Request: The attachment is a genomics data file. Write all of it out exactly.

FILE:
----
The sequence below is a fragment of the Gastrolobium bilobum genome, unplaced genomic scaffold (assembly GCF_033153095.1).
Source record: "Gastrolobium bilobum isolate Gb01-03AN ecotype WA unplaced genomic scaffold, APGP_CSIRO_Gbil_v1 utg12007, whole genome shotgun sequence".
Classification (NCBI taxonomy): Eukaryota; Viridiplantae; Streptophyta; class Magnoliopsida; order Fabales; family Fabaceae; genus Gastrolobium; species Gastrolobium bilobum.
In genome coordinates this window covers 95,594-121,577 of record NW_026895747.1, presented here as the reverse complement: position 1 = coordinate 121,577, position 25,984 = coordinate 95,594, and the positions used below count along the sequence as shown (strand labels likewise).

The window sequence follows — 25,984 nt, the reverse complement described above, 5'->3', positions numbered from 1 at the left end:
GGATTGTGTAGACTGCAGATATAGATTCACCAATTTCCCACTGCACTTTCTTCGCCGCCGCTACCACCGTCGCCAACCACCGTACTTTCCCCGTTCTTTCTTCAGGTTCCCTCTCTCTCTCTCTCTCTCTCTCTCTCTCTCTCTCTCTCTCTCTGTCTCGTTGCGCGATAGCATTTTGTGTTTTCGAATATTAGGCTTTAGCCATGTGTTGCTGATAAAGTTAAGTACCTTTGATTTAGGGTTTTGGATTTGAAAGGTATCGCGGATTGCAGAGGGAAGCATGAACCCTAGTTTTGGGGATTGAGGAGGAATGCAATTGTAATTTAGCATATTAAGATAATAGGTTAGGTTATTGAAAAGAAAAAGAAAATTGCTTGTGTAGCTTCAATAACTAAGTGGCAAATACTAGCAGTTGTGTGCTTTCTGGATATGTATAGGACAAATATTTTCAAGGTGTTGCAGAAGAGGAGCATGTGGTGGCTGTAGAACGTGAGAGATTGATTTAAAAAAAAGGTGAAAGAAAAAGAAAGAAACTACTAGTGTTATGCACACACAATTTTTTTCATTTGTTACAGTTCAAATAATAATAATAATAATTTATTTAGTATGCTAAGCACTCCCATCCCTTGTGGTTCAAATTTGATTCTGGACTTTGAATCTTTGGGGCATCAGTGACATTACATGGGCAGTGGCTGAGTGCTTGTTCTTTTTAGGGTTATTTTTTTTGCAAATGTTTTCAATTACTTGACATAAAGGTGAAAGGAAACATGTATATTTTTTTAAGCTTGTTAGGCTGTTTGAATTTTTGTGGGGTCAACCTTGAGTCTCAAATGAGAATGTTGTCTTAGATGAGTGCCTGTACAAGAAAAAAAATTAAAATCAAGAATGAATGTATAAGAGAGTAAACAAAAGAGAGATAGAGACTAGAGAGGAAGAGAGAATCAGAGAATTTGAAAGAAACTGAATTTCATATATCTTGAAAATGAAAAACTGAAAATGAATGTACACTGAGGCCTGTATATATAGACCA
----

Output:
The sequence below is a fragment of the Gastrolobium bilobum genome, unplaced genomic scaffold (assembly GCF_033153095.1).
Source record: "Gastrolobium bilobum isolate Gb01-03AN ecotype WA unplaced genomic scaffold, APGP_CSIRO_Gbil_v1 utg12007, whole genome shotgun sequence".
Classification (NCBI taxonomy): Eukaryota; Viridiplantae; Streptophyta; class Magnoliopsida; order Fabales; family Fabaceae; genus Gastrolobium; species Gastrolobium bilobum.
In genome coordinates this window covers 95,594-121,577 of record NW_026895747.1, presented here as the reverse complement: position 1 = coordinate 121,577, position 25,984 = coordinate 95,594, and the positions used below count along the sequence as shown (strand labels likewise).

The window sequence follows — 25,984 nt, the reverse complement described above, 5'->3', positions numbered from 1 at the left end:
GGATTGTGTAGACTGCAGATATAGATTCACCAATTTCCCACTGCACTTTCTTCGCCGCCGCTACCACCGTCGCCAACCACCGTACTTTCCCCGTTCTTTCTTCAGGTTCCCTCTCTCTCTCTCTCTCTCTCTCTCTCTCTCTCTCTCTCTCTCTGTCTCGTTGCGCGATAGCATTTTGTGTTTTCGAATATTAGGCTTTAGCCATGTGTTGCTGATAAAGTTAAGTACCTTTGATTTAGGGTTTTGGATTTGAAAGGTATCGCGGATTGCAGAGGGAAGCATGAACCCTAGTTTTGGGGATTGAGGAGGAATGCAATTGTAATTTAGCATATTAAGATAATAGGTTAGGTTATTGAAAAGAAAAAGAAAATTGCTTGTGTAGCTTCAATAACTAAGTGGCAAATACTAGCAGTTGTGTGCTTTCTGGATATGTATAGGACAAATATTTTCAAGGTGTTGCAGAAGAGGAGCATGTGGTGGCTGTAGAACGTGAGAGATTGATTTAAAAAAAAGGTGAAAGAAAAAGAAAGAAACTACTAGTGTTATGCACACACAATTTTTTTCATTTGTTACAGTTCAAATAATAATAATAATAATTTATTTAGTATGCTAAGCACTCCCATCCCTTGTGGTTCAAATTTGATTCTGGACTTTGAATCTTTGGGGCATCAGTGACATTACATGGGCAGTGGCTGAGTGCTTGTTCTTTTTAGGGTTATTTTTTTTGCAAATGTTTTCAATTACTTGACATAAAGGTGAAAGGAAACATGTATATTTTTTTAAGCTTGTTAGGCTGTTTGAATTTTTGTGGGGTCAACCTTGAGTCTCAAATGAGAATGTTGTCTTAGATGAGTGCCTGTACAAGAAAAAAAATTAAAATCAAGAATGAATGTATAAGAGAGTAAACAAAAGAGAGATAGAGACTAGAGAGGAAGAGAGAATCAGAGAATTTGAAAGAAACTGAATTTCATATATCTTGAAAATGAAAAACTGAAAATGAATGTACACTGAGGCCTGTATATATAGACCA